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Science Project: The Water Slide

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Dan Forester

on 18 January 2013

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Transcript of Science Project: The Water Slide

How the ride relates to: Chapter 1 (Motion) the log is constantly moving, or in motion
the distance between the beginning and end of the ride is five feet
the log's speed, or the distance it travels per unit of time, is very fast at a certain point (instantaneous speed) and then slows down and stays almost constant, decreasing its average speed
its velocity is changing as well, with the log changing direction in a spiral
the log accelerates in two ways: increasing speed and changing direction Introduction: How the Ride Functions the ride is made out of a plastic tube, and the log flows through the tube with water being pumped into the tube
the log speeds down through the tube, with its velocity always changing (the tube is in a spiral)
when the log reaches the end of the ride, it goes into a bucket
the base is made out of styrofoam and cardboard, and the ride is supported by coat hangers
the water flows into a bucket at the end of the ride (the same bucket where the log falls into), where the water pump is, creating a water pump cycle
there are many props that are used to decorate the ride By Dan Forester, Andres Gonzalez, Bay Hodge, and Tate Huffman How the ride relates to: Chapter 2 (Forces) How the ride relates to: Chapter 3 (Work and Machines) The water pump is a compound machine, which is a machine that is made of two or more simple machines that makes work (force times distance) easier
It makes work easier by pumping water into the tube by itself instead of having to dump water into the tube manually
The machine's input force is a gear spinning inside the pump that sucks the water inside it
The machine's output force is the same gear which pumps the water out of the other end of the pump, thus sending the water down the tube
The gear in the pump is an example of a wheel and axle, because the gear acts as the wheel, and spins when the axle does, sucking the water in the pump, and pumping it out the other end How the ride relates to: Chapter 4 (Energy) The Law of Conservation of Energy states that energy is never made or destroyed, but transformed between different forms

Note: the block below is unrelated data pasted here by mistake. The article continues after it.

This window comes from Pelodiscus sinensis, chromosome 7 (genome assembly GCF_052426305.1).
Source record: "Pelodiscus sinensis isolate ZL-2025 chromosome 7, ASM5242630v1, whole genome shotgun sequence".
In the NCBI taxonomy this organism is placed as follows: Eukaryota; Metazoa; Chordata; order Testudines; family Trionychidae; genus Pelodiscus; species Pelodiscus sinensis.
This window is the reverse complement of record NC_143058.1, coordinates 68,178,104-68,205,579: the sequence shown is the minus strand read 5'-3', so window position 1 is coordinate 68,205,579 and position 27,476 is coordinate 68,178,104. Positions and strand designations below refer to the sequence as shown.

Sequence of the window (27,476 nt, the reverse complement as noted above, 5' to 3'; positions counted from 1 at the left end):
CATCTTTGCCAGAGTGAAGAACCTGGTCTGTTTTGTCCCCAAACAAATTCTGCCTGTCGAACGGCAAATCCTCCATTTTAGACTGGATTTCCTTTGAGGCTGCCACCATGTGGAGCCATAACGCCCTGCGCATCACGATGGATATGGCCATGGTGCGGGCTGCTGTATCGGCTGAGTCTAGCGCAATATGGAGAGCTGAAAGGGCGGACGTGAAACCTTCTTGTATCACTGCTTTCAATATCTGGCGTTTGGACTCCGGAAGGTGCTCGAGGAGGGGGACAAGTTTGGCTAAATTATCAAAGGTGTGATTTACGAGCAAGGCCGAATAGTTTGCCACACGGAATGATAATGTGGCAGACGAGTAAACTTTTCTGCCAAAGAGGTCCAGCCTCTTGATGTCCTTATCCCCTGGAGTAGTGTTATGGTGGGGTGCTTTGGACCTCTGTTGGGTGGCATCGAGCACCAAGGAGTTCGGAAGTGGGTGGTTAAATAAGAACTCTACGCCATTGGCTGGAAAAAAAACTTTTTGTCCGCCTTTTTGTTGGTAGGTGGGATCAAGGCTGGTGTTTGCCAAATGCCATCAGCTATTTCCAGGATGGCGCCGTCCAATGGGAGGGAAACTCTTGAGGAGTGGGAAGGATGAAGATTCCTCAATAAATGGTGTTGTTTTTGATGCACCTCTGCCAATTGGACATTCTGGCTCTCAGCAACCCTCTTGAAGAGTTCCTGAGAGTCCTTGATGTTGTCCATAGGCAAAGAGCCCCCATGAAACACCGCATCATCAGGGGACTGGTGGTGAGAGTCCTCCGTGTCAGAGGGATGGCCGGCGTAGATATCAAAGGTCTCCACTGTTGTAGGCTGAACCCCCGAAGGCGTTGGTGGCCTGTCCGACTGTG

Many energy transformations take place during the ride
When the ride is at it's peak, the log has a lot of gravitational potential energy, which is basically the log's potential to be affected by gravity
When the log is at the bottom of the ride, the log has a lot of kinetic energy, essentially the energy of movement
When gravitational potential energy goes up, kinetic energy goes down Amusement Park Ride Project: Water Slide The original inspiration: Playland's Log Flume The ride's main support system:
unwound coat hangers force (a push or a pull) is exerted on the log by the moving water
they exert force on each other as well; this is known as friction
- because the log is moving through water, this is categorized as fluid friction
- when the log sometimes rubs against the tube, sliding friction occurs
the log goes downwards because gravity pulls it towards the ground, as Earth is such a massive object that the force pulling objects toward it outweighs the force that pulls any other objects toward each other
- if the log had more mass, or matter, it would have a stronger gravitational
attraction to Earth, as gravitational attraction is affected by mass and distance
we can determine the log's momentum (essentially a numerical characteristic of a moving object) by multiplying its mass by its velocity Any Questions? Thanks for watching and enjoy the ride! input force: the gear sucking the water into the pump output force: the gear releasing the water out through the tube the wheel part of the wheel and axle "The Hulk" a girl accelerating in a water ride the difference between potential and kinetic energy in this water ride, fluid friction creates a splash
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